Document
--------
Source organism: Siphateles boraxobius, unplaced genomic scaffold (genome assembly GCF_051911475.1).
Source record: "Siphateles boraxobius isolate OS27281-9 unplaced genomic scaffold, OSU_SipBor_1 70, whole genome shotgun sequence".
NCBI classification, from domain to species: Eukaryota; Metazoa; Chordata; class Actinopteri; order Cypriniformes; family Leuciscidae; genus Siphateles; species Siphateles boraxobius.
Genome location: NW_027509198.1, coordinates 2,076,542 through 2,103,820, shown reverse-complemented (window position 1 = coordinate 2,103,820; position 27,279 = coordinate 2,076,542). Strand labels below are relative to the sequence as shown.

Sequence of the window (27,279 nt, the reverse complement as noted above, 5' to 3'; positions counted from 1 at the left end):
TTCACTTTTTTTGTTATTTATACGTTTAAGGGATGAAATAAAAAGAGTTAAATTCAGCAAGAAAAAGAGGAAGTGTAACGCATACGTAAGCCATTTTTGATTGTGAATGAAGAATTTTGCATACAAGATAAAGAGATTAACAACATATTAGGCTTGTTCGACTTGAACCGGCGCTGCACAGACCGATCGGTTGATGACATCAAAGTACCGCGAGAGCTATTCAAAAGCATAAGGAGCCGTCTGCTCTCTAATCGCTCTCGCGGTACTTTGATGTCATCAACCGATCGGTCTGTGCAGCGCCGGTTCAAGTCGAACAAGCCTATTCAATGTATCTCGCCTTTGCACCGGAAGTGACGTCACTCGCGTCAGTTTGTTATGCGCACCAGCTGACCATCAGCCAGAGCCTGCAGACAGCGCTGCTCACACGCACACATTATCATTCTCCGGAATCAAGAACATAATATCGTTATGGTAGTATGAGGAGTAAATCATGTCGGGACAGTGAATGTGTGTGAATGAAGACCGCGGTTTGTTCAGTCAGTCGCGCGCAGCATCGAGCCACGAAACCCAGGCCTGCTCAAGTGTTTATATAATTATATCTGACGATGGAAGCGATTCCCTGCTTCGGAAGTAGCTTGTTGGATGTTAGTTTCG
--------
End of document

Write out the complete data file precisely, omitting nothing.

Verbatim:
Source organism: Siphateles boraxobius, unplaced genomic scaffold (genome assembly GCF_051911475.1).
Source record: "Siphateles boraxobius isolate OS27281-9 unplaced genomic scaffold, OSU_SipBor_1 70, whole genome shotgun sequence".
NCBI classification, from domain to species: Eukaryota; Metazoa; Chordata; class Actinopteri; order Cypriniformes; family Leuciscidae; genus Siphateles; species Siphateles boraxobius.
Genome location: NW_027509198.1, coordinates 2,076,542 through 2,103,820, shown reverse-complemented (window position 1 = coordinate 2,103,820; position 27,279 = coordinate 2,076,542). Strand labels below are relative to the sequence as shown.

Sequence of the window (27,279 nt, the reverse complement as noted above, 5' to 3'; positions counted from 1 at the left end):
TTCACTTTTTTTGTTATTTATACGTTTAAGGGATGAAATAAAAAGAGTTAAATTCAGCAAGAAAAAGAGGAAGTGTAACGCATACGTAAGCCATTTTTGATTGTGAATGAAGAATTTTGCATACAAGATAAAGAGATTAACAACATATTAGGCTTGTTCGACTTGAACCGGCGCTGCACAGACCGATCGGTTGATGACATCAAAGTACCGCGAGAGCTATTCAAAAGCATAAGGAGCCGTCTGCTCTCTAATCGCTCTCGCGGTACTTTGATGTCATCAACCGATCGGTCTGTGCAGCGCCGGTTCAAGTCGAACAAGCCTATTCAATGTATCTCGCCTTTGCACCGGAAGTGACGTCACTCGCGTCAGTTTGTTATGCGCACCAGCTGACCATCAGCCAGAGCCTGCAGACAGCGCTGCTCACACGCACACATTATCATTCTCCGGAATCAAGAACATAATATCGTTATGGTAGTATGAGGAGTAAATCATGTCGGGACAGTGAATGTGTGTGAATGAAGACCGCGGTTTGTTCAGTCAGTCGCGCGCAGCATCGAGCCACGAAACCCAGGCCTGCTCAAGTGTTTATATAATTATATCTGACGATGGAAGCGATTCCCTGCTTCGGAAGTAGCTTGTTGGATGTTAGTTTCG